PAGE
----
Easy-to-follow video tutorials help you learn software, creative, and business skills.Become a member
In this exercise we are going to examine alternative sharpening workflow number two, which is sharpening for a RAW photograph, for a RAW digital photograph,. And I am working once again inside of that Alternative Sharpening Workflows.PSD document that is found inside the 02_When_to_Sharpen folder, and I am looking at this and more Layer Comp here inside the Layer Comps palette. We are going to switch for to this Layer Comp, Workflow # 2. So I am go and deselect the image and switch over to it, and then I am going to Shift-Tab away the palettes of course.
That takes us to the headline here, Sharpening A Digital Photograph. What we are about look at actually applies not only to RAW digital photographs, but to any photo captured with a digital camera, it whether captured as a JPEG or a TIFF File. And we'll start things off here by opening the RAW image. First and foremost, if your camera supports a RAW format, whether it is Cannon CRW or CR2, Nikon's NEF, Olympus's ORF, Leica's RAW or one of may others, there's tons of other manufacturers out there with their own RAW formats.
Go ahead and use it. Definitely use your camera's RAW format, if it gives you access to one. It will give you way better quality images in the long run. For best results, open that image in Adobe's Camera RAW, which ships along with Photoshop, or inside Photoshop Lightroom if you have it. Then we are going to smooth and sharpen the image, once again just as we did with the film photograph. But this time we are going to be sharpening it inside of Camera RAW or Lightroom. Now it's important to note that most cameras capture just one channel of information per pixel, strange as that sounds.
You are either capturing green information or red information or blue information, and I will show how that works in the later Chapter. ACR, that is Adobe's Camera RAW, or Lightroom calculates the full color image by averaging each pixel with its neighbors. A process called demosaicing. This leads to softness, which you can counter with sharpening and you typically apply that sharpening directly inside ACR or Lightroom as you will see later. Next you go ahead edit the image of course, after conveying the image to Photoshop, make any and all desired modifications, keep them nondestructive when you can, and save the layers, masks and the other falderal in the native PSD format, so just a different way of saying something that I have said several times now.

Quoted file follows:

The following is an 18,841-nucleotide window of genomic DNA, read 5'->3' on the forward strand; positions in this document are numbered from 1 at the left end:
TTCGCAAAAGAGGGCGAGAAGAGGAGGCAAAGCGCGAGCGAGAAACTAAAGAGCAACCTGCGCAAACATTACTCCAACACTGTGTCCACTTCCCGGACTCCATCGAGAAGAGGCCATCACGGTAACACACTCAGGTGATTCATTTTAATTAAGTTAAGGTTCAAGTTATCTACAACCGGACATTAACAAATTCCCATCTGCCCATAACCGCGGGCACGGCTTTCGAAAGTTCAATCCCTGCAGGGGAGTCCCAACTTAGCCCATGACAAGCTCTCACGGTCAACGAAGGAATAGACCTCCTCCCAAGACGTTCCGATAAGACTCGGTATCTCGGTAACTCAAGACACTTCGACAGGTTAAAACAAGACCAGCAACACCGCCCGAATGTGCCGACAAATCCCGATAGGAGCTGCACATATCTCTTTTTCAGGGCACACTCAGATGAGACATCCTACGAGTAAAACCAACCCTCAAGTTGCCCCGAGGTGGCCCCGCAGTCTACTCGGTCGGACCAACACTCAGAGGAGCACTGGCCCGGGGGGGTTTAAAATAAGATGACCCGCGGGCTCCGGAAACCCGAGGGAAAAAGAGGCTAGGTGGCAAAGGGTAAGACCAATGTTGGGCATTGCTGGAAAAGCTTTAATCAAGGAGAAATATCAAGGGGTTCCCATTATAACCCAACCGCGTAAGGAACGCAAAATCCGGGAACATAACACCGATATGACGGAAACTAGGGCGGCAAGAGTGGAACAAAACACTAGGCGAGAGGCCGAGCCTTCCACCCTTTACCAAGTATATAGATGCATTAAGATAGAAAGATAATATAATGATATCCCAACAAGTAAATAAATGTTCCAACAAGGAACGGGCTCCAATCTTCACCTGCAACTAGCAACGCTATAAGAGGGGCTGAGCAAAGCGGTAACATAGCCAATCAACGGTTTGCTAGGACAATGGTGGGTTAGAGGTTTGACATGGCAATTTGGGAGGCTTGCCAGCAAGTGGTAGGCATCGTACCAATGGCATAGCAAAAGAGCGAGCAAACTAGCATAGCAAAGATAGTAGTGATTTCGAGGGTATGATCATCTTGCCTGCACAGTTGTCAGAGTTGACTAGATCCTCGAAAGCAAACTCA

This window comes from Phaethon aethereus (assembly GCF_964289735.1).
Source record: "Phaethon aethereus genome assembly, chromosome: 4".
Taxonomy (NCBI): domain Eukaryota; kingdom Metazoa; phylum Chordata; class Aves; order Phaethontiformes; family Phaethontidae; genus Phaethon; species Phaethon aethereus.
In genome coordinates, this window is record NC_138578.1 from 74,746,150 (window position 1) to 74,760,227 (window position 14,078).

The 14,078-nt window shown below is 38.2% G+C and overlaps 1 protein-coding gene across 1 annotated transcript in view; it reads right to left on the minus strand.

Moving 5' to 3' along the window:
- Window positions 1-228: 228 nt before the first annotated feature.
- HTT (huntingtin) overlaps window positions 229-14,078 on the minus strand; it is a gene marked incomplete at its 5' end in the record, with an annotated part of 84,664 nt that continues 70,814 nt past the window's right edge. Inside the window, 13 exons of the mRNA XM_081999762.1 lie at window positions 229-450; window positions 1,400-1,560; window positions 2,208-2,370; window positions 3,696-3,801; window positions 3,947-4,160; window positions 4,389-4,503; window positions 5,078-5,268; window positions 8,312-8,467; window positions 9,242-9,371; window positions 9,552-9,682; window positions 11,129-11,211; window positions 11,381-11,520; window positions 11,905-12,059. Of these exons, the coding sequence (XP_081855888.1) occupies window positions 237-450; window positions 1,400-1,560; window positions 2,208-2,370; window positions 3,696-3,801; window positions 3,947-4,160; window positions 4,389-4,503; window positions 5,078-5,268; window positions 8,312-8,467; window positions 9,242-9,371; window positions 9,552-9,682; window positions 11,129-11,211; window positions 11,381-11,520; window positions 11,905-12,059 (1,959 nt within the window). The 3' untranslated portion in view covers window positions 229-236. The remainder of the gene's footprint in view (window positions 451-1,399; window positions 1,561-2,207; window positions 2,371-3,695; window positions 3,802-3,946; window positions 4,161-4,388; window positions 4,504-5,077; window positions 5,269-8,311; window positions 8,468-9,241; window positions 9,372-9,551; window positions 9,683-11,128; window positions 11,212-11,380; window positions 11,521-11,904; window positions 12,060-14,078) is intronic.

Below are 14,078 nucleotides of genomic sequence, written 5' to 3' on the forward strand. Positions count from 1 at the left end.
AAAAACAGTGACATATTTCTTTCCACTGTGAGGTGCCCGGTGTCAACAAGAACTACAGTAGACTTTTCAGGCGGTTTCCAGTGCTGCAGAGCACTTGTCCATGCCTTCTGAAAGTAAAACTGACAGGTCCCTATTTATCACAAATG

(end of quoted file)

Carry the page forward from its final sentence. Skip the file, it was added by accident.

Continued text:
Then we move on to the final phase here, flatten, resample and sharpen, again we are in familiar territory, but this time I am telling you why it is we can get away with the second pass of sharpening. Downsampling averages away much of the first sharpening pass, so it's really not that evident anymore, which is in part why I advocate second pass. The other part is that the first pass and the second pass serve totally different purposes and therefore are warranted. Alright. There you have and that's how you go about sharpening a digital photograph, whether RAW or otherwise, as captured ofcourse by a digital camera.
In the next exercise we are going to talk about alternative sharpening workflow number three, which is selective sharpening, stay tuned.
Get unlimited access to all courses for just $25/month.Become a member
164 Video lessons · 50062 Viewers
64 Video lessons · 84822 Viewers
86 Video lessons · 54581 Viewers
148 Video lessons · 91664 Viewers
Access exercise files from a button right under the course name.
Search within course videos and transcripts, and jump right to the results.
Remove icons showing you already watched videos if you want to start over.
Make the video wide, narrow, full-screen, or pop the player out of the page into its own window.
Click on text in the transcript to jump to that spot in the video. As the video plays, the relevant spot in the transcript will be highlighted.
Your file was successfully uploaded.